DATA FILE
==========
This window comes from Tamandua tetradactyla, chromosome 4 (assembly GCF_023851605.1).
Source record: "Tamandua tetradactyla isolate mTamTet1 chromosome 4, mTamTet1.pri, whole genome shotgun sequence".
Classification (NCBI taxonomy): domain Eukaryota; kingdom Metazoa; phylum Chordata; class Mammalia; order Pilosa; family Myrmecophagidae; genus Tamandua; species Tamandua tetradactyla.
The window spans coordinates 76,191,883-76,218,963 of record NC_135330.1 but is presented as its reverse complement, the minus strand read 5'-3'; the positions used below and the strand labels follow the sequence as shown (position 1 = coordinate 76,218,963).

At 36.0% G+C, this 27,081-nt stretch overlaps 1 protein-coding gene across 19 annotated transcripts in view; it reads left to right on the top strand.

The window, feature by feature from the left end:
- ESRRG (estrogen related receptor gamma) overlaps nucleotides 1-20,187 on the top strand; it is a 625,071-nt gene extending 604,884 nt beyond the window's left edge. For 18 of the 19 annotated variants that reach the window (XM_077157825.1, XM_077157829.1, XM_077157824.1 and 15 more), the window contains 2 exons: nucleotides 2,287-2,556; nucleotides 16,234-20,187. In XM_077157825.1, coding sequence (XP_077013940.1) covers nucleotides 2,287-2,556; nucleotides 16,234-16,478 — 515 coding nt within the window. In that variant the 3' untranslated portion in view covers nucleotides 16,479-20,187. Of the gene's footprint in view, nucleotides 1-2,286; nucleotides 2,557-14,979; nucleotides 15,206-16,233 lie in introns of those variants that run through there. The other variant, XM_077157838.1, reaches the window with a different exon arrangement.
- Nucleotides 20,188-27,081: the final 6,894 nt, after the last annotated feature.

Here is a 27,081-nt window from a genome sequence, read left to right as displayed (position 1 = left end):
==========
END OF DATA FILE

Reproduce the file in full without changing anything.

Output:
This window comes from Tamandua tetradactyla, chromosome 4 (assembly GCF_023851605.1).
Source record: "Tamandua tetradactyla isolate mTamTet1 chromosome 4, mTamTet1.pri, whole genome shotgun sequence".
Classification (NCBI taxonomy): domain Eukaryota; kingdom Metazoa; phylum Chordata; class Mammalia; order Pilosa; family Myrmecophagidae; genus Tamandua; species Tamandua tetradactyla.
The window spans coordinates 76,191,883-76,218,963 of record NC_135330.1 but is presented as its reverse complement, the minus strand read 5'-3'; the positions used below and the strand labels follow the sequence as shown (position 1 = coordinate 76,218,963).

At 36.0% G+C, this 27,081-nt stretch overlaps 1 protein-coding gene across 19 annotated transcripts in view; it reads left to right on the top strand.

The window, feature by feature from the left end:
- ESRRG (estrogen related receptor gamma) overlaps nucleotides 1-20,187 on the top strand; it is a 625,071-nt gene extending 604,884 nt beyond the window's left edge. For 18 of the 19 annotated variants that reach the window (XM_077157825.1, XM_077157829.1, XM_077157824.1 and 15 more), the window contains 2 exons: nucleotides 2,287-2,556; nucleotides 16,234-20,187. In XM_077157825.1, coding sequence (XP_077013940.1) covers nucleotides 2,287-2,556; nucleotides 16,234-16,478 — 515 coding nt within the window. In that variant the 3' untranslated portion in view covers nucleotides 16,479-20,187. Of the gene's footprint in view, nucleotides 1-2,286; nucleotides 2,557-14,979; nucleotides 15,206-16,233 lie in introns of those variants that run through there. The other variant, XM_077157838.1, reaches the window with a different exon arrangement.
- Nucleotides 20,188-27,081: the final 6,894 nt, after the last annotated feature.

Here is a 27,081-nt window from a genome sequence, read left to right as displayed (position 1 = left end):